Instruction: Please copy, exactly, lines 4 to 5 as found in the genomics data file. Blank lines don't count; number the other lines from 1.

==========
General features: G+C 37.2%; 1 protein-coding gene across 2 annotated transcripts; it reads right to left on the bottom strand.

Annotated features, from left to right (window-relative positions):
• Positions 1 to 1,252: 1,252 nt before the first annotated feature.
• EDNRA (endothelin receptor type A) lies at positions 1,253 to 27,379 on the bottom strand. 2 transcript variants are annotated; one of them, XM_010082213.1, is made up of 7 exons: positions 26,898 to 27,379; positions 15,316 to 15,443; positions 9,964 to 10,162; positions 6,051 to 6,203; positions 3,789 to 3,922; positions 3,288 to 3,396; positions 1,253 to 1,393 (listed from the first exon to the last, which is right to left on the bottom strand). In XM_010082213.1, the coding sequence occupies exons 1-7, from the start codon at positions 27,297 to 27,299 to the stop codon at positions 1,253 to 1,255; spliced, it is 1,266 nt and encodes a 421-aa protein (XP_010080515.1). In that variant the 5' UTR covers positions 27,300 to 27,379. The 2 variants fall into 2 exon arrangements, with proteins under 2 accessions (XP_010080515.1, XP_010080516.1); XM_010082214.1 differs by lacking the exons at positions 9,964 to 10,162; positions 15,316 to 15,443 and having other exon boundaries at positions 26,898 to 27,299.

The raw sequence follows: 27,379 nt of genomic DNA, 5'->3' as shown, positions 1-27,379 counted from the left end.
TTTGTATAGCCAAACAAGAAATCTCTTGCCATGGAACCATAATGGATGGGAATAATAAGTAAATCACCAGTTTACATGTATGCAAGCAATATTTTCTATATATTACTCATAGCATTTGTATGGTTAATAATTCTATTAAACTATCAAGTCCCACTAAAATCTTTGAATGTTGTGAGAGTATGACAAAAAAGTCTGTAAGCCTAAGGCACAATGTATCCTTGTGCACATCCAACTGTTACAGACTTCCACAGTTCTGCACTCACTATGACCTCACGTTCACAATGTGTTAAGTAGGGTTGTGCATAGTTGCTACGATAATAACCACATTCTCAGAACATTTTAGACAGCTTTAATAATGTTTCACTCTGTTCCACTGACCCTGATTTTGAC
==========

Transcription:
• EDNRA (endothelin receptor type A) lies at positions 1,253 to 27,379 on the bottom strand. 2 transcript variants are annotated; one of them, XM_010082213.1, is made up of 7 exons: positions 26,898 to 27,379; positions 15,316 to 15,443; positions 9,964 to 10,162; positions 6,051 to 6,203; positions 3,789 to 3,922; positions 3,288 to 3,396; positions 1,253 to 1,393 (listed from the first exon to the last, which is right to left on the bottom strand). In XM_010082213.1, the coding sequence occupies exons 1-7, from the start codon at positions 27,297 to 27,299 to the stop codon at positions 1,253 to 1,255; spliced, it is 1,266 nt and encodes a 421-aa protein (XP_010080515.1). In that variant the 5' UTR covers positions 27,300 to 27,379. The 2 variants fall into 2 exon arrangements, with proteins under 2 accessions (XP_010080515.1, XP_010080516.1); XM_010082214.1 differs by lacking the exons at positions 9,964 to 10,162; positions 15,316 to 15,443 and having other exon boundaries at positions 26,898 to 27,299.

The raw sequence follows: 27,379 nt of genomic DNA, 5'->3' as shown, positions 1-27,379 counted from the left end.